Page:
It should be noted that slavery as an institution existed throughout the world long before the American Revolution. As a result, those states whose laws did not ban slavery had the legality "grandfathered" in.
While there were those who wanted to ban slavery, the slave holding states refused to accept the constitution unless it were left legal.
The Constitution and Slavery
Many colonists, even slave holders, hated slavery. Jefferson called it
a “hideous blot” on America. George Washington, who owned hundreds of
slaves, denounced it as “repugnant.” James Mason, a Virginia slave
owner, condemned it as “evil.”
But even though many of them decried it, Southern colonists relied on
slavery. The Southern colonies were among the richest in America.
Their cash crops of tobacco, indigo, and rice depended on slave labor.
They weren’t going to give it up.
The Northern states wanted slaves to not count in the determination of how many Representatives a state could have in Congress and to ban the import of new slaves from outside the country. They expected that the slave trade would die off by itself (since they did not anticipate the invention of the cotton gin).
Only the Southern states had large numbers of slaves. Counting them as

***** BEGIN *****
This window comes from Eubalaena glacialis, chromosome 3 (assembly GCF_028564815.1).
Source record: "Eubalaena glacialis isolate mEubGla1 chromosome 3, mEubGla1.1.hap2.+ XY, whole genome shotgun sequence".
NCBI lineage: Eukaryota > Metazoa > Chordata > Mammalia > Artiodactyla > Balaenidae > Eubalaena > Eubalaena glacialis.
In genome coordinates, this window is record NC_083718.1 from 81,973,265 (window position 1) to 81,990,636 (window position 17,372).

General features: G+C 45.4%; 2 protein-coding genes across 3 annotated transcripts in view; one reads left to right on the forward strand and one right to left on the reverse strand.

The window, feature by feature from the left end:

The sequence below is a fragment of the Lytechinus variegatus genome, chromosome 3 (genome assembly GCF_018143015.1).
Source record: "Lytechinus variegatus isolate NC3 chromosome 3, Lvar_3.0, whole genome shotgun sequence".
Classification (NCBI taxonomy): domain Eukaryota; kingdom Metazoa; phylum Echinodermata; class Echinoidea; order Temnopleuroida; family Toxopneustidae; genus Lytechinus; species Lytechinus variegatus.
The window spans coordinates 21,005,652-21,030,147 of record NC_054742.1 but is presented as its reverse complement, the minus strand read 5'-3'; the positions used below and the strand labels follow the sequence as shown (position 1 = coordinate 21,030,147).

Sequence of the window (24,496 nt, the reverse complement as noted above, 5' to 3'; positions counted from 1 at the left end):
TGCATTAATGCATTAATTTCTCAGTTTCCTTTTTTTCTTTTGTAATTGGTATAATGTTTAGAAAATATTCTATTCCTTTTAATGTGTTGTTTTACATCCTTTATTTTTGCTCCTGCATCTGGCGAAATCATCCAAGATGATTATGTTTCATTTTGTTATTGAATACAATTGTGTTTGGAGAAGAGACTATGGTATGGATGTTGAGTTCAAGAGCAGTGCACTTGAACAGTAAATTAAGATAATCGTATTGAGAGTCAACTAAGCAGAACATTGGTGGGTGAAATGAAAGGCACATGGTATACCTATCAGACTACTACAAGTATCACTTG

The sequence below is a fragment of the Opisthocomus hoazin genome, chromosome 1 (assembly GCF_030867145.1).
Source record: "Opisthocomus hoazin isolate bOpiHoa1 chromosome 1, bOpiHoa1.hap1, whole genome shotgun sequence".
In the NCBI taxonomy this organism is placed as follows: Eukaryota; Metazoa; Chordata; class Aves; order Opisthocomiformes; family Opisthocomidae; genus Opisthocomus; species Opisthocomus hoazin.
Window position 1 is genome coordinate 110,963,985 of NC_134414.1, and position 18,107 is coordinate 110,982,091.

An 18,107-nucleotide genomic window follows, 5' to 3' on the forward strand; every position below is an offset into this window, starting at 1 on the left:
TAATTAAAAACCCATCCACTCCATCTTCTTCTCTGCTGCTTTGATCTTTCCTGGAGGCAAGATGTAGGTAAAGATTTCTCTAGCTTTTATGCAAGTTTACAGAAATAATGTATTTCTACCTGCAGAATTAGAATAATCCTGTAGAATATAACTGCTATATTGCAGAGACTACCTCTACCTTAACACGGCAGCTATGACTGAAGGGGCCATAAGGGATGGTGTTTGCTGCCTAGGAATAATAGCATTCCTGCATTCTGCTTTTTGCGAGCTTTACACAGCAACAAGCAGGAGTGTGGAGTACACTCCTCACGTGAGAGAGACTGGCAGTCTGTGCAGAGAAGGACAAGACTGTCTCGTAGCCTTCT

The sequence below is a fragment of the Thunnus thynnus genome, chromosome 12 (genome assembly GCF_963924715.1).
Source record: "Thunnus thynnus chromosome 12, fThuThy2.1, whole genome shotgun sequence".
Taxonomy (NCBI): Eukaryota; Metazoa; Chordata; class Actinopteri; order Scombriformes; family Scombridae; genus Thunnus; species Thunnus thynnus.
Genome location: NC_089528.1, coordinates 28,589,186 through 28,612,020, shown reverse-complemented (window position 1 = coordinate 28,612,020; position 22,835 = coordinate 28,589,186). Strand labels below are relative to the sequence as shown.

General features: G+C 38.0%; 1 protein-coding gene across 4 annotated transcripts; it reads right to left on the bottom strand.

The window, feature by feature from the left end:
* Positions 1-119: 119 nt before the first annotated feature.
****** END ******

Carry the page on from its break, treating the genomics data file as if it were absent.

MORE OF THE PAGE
part of the population would greatly increase the South’s political
power, but it would also mean paying higher taxes. This was a price
the Southern states were willing to pay. They argued in favor of
counting slaves. Northern states disagreed. The delegates compromised.
Each slave would count as three-fifths of a person.
Following this compromise, another controversy erupted: What should be
done about the slave trade, the importing of new slaves into the
United States? Ten states had already outlawed it. Many delegates
heatedly denounced it. But the three states that allowed it — Georgia
and the two Carolinas — threatened to leave the convention if the
trade were banned. A special committee worked out another compromise:
Congress would have the power to ban the slave trade, but not until
1800. The convention voted to extend the date to 1808.
This caused the inclusion of Article I Section 9
The first clause in this section prevents Congress from passing any
law that would restrict the importation of slaves into the United
States prior to 1808. Congress could however, levy a per capita duty
of up to ten dollars for each slave imported into the country. This
clause was further entrenched into the Constitution by Article V,
where it is explicitly shielded from constitutional amendment prior to
1808. On March 2, 1807, Congress approved legislation prohibiting the importation of slaves into the United States, which went into effect
January 1, 1808, the first day permitted by the Constitution.